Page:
Adaptations are everywhere. Almost every other major release or project currently in development is has its origin in another text, whether that be book, play or another film. Most recently is the news that a TV adaptation of the Coen brothers’ Oscar-winning Fargo is to be broadcast on Channel 4. And then Fox has reportedly cut the red tape around what many thought untouchable: West Side Story. This was “specifically because Steven Spielberg is interested in making it”.
Almost every other major release or project currently in development is has its origin in another text, whether that be book, play or another film. The phenomenon is not exactly new, and is of course neither a good nor a bad thing in itself. No one would argue that some fantastic films have resulted from returning to or rethinking what has gone before. West Side Story itself is an adaptation of Romeo and Juliet. We have a compulsion to recycle material across genres – plays, books, television, film – and what’s more, we want to rehash old attempts, as well. How we view these versions is largely driven by the relative status of the original.
Let’s look at the current crop of high-profile film adaptations. Twelve Years a Slave enters public consciousness as a major, internationally award-winning film by Steve McQueen first and foremost, and a text by Solomon Northop second, despite Northop’s diary predating the film by more than a century.
Similarly, The Grand Budapest Hotel – at least in the case of Anglophone spectators – tends to be received as another quirky Wes Anderson film par excellence, its origins in a literary source almost overlooked or, if mentioned, then categorised as an “obscure” work of fin-de siècle fiction, regardless of Stefan Zweig being a Nobel prize-winning novelist.
The Wolf of Wall Street is associated with Martin Scorsese as director – and Leonardo DiCaprio as protagonist – and although there is a degree of controversy regarding the ethical implications of using the story of a real-life criminal as filmic material, there does not appear to be much concern over which particular aspects have been selected for the screenplay from Jordan Belfort’s memoirs.
But of course situation is different when the work to be adapted is a high-profile cultural product in its own right. In this case, it is the source text that is likely to draw in the punters – and although the adaptation may also be the work of an established screenwriter and director, the expectation is to achieve relatively close fidelity to the original. Hilary Mantel’s bestselling historical novels Wolf Hall and Bring Up the Bodies have been a raving success as Mike Poulton’s stage adaptations at the RSC in Stratford-upon-Avon, and are about to transfer to London’s West End. They are also currently being adapted for television.
And the forthcoming film version of E L James’s Fifty Shades of Grey trilogy is most likely to appeal to the global fanbase of the novel deemed “mummy porn”, rather than to Sam Taylor-Johnson’s regular enthusiasts as a film director or cutting edge visual artist.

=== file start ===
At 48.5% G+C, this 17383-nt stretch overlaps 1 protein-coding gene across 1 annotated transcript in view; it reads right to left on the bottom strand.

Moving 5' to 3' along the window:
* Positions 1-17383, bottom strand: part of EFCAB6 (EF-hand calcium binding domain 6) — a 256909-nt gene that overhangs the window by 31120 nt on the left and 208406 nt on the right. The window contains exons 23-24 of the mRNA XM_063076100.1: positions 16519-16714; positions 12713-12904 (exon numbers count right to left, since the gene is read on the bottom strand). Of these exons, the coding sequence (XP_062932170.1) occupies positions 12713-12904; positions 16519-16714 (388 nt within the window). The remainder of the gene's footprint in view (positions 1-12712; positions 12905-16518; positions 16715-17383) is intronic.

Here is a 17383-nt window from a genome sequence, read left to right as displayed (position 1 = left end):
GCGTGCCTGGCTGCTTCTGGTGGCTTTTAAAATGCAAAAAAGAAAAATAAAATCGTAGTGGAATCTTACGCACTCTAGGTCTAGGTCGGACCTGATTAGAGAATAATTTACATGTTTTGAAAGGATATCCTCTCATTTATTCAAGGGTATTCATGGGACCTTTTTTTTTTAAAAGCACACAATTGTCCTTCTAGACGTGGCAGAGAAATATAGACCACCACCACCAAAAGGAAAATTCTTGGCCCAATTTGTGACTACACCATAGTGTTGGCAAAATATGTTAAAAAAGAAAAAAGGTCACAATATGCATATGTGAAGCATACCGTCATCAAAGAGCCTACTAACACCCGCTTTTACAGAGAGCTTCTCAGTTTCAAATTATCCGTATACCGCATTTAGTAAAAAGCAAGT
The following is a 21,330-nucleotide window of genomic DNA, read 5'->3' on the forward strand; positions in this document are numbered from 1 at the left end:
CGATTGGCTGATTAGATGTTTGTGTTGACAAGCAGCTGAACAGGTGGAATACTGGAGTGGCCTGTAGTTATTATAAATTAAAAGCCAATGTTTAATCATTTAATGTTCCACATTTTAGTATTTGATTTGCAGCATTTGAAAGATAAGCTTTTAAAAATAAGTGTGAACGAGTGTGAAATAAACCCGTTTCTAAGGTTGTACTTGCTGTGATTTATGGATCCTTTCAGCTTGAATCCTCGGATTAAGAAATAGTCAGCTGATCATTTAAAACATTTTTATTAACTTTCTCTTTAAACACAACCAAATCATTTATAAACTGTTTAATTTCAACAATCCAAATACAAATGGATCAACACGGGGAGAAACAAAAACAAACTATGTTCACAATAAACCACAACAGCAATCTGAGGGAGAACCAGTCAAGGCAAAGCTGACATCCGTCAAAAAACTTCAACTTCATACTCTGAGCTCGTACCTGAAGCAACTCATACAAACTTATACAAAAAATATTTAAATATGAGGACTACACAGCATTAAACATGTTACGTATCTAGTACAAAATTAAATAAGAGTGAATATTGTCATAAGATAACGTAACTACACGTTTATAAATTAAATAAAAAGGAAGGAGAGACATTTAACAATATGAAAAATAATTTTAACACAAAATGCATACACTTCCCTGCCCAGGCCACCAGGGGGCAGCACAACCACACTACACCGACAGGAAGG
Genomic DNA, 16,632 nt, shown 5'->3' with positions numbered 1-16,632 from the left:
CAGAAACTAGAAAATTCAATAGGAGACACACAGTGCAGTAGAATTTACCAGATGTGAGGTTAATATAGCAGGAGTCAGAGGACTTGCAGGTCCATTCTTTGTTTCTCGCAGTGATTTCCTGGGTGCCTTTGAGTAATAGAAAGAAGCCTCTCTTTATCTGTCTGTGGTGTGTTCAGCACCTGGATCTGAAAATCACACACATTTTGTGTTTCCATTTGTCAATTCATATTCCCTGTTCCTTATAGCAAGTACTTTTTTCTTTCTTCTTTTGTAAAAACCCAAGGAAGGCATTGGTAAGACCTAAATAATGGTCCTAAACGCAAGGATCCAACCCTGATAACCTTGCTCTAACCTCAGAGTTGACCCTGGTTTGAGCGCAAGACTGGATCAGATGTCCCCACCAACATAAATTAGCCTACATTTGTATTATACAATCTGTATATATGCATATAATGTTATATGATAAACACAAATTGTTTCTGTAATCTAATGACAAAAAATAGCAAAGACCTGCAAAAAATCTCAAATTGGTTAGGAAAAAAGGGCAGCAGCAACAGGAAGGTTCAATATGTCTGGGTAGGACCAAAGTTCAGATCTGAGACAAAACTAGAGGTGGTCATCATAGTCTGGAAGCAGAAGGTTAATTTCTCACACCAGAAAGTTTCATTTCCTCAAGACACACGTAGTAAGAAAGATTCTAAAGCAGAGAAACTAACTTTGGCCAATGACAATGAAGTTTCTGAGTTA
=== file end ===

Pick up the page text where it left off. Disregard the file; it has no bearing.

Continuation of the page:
So it is these kind of works that gets people’s backs up, and these which are also supposed to show the most fidelity. Much of the debate in the press – though not so much in the academic arena – continues to scrutinise departures from what might be termed an “original”. But I would argue that perhaps this shouldn’t be the case. How we judge the merits or flaws of an adaptation should be based on how far the adapted piece operates as an independent work of art. This is at odds with the historical basis in which adaptations have been judged, more often than not on the basis of their loyalty to their sources.
But these departures from the source are what we should focus on. What is new? What more do we get out of the adapted piece, how does it shed new light on the older work, or make it relevant for us today?
We see this happening when the same subject matter and source material is being adapted more or less simultaneously into multiple forms and mediums. This can lead to broad variety without almost any overlap in terms of concerns and reception, as the recent case of The Great Gatsby illustrates. The versions ranged from a middle-brow cinematic version by Baz Luhrmann to an avant-garde piece of durational performance entitled Gatz, by experimental theatre company Elevator Repair Service. They were not held up against one another, which allowed greater flexibility with the original text.
For some, perhaps rightly so, such a constant revisiting of material is not a source of pleasure but an act of overindulgence which should be discouraged. But I think that returning over and over again to the same stories is not only an act of compulsion, it is necessary re-appropriation. It is translations and indeed adaptations – rather than their initial sources – that find themselves dated and out of kilter with the times.
So to return to the possibility of the Spielberg West Side Story, I have two questions. Can another return to well-known and widely scrutinised material be artistically challenging? And if so, is Spielberg the right person for it? Perhaps people will be calling for loyalty to the earlier film. But in my view, it will only be worth a shot if it is as different, and takes as many risks, as possible.